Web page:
Despite the lack of fairness, the estate tax has been a boon to the life insurance industry. It has been such a boon, in fact, that we have heard some successful insurance agents predict their practices will end if the estate tax does disappear for good.

Yet, the life insurance industry confronts a far greater threat, and so do our fellow citizens who seek the ability to secure the financial futures of their loved ones.

This threat is the potential for loss of tax-favored treatment of the investment buildup inside of life insurance products.

And, as bad as the loss of tax-deferred or tax-free inside buildup would be, the loss of income tax-free insurance proceeds would be even worse. It would destroy the ability of people to effectively plan their futures and would make the federal government even more ghoulish than it is now with the estate tax.

In the past 25 years of tax bill after tax bill, the government has tried repeatedly to float changes in the tax status of life insurance products. It seems as if Treasury Department officials do not like the tax treatment afforded life insurance products, and so they attempt to terminate it with each new tax bill.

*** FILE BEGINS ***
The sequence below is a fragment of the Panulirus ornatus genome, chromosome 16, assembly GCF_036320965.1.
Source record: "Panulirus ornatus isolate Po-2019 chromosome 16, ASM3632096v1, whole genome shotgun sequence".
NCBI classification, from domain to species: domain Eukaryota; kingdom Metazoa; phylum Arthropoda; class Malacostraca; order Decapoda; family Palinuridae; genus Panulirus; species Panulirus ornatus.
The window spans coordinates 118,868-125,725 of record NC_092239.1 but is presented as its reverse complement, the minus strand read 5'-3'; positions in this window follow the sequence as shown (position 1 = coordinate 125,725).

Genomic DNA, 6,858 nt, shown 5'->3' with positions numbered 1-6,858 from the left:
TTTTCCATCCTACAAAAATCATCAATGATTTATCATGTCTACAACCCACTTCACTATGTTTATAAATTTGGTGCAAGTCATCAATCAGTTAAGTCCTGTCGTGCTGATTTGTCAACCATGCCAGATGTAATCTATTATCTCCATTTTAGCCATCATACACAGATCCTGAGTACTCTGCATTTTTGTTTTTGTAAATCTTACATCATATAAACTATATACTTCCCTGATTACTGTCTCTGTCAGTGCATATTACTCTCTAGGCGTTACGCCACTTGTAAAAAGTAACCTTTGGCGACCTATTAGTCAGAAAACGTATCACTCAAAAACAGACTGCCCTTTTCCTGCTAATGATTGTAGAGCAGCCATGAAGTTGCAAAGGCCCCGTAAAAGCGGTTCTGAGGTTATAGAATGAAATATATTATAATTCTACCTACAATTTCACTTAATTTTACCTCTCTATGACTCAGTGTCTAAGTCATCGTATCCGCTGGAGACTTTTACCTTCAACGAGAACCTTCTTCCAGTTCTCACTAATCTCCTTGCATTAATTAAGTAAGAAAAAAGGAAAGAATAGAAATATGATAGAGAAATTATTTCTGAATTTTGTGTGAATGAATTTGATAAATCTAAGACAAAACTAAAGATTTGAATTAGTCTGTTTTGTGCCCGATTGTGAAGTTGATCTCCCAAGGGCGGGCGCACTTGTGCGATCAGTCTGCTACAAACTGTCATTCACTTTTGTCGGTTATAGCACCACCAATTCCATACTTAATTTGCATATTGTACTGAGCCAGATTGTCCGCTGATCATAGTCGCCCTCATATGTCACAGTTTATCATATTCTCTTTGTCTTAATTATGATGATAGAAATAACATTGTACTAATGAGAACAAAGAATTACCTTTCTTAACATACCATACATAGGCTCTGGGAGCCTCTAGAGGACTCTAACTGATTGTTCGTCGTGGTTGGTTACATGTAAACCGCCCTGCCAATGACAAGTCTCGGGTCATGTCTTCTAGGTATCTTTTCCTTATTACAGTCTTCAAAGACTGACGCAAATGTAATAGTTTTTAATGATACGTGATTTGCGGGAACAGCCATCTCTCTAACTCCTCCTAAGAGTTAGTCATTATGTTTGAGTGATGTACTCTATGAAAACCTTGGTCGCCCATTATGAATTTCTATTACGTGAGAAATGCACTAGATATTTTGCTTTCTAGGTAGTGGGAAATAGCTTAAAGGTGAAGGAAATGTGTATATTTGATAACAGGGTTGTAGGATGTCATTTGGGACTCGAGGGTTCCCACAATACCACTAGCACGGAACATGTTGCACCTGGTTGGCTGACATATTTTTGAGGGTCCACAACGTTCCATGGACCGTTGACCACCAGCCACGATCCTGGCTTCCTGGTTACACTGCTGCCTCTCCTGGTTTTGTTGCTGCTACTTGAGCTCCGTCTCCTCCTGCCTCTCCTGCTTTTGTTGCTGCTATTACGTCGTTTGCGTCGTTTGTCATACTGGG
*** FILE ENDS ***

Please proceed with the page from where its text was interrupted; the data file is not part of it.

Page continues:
In past articles, weve identified one reason why support is lacking for continuing the favorable tax treatment of life insurance products. This is a perception that our products are only used to benefit the wealthier strata of society. Therefore, the “envy” tax factor becomes an element when our elected officials and Treasury bureaucrats consider the tax future of the products.

This “envy” tax factor also makes it harder to sell the life insurance story to fellow citizens–because marketers are under attack via a threat to the tax status of the products.

This is an excellent time to renew our commitment to the concept of using traditional life insurance products to insure human life values–separate and apart from any tax considerations.

These products are unique. They afford a level of security that is unparalleled by any other financial planning product. They protect against unforeseen eventualities and also protect against the normal passage of life.

More concern to the fundamentals of these products, and less concern about tax matters, can only strengthen the story the industry has to tell the public. It can also make the industrys case much more effective with elected representatives and fellow citizens.

Norse N. Blazzard, JD, CLU, and Judith A. Hasenauer, JD, CLU, are principals in the Westport, Conn., and Ft. Lauderdale, Fla., law firm of Blazzard, Grodd & Hasenauer, P.C. You can e-mail them at Norse.Blazzard@BGHPC.com.


Reproduced from National Underwriter Life & Health/Financial Services Edition, July 20, 2001. Copyright 2001 by The National Underwriter Company in the serial publication. All rights reserved.Copyright in this article as an independent work may be held by the author.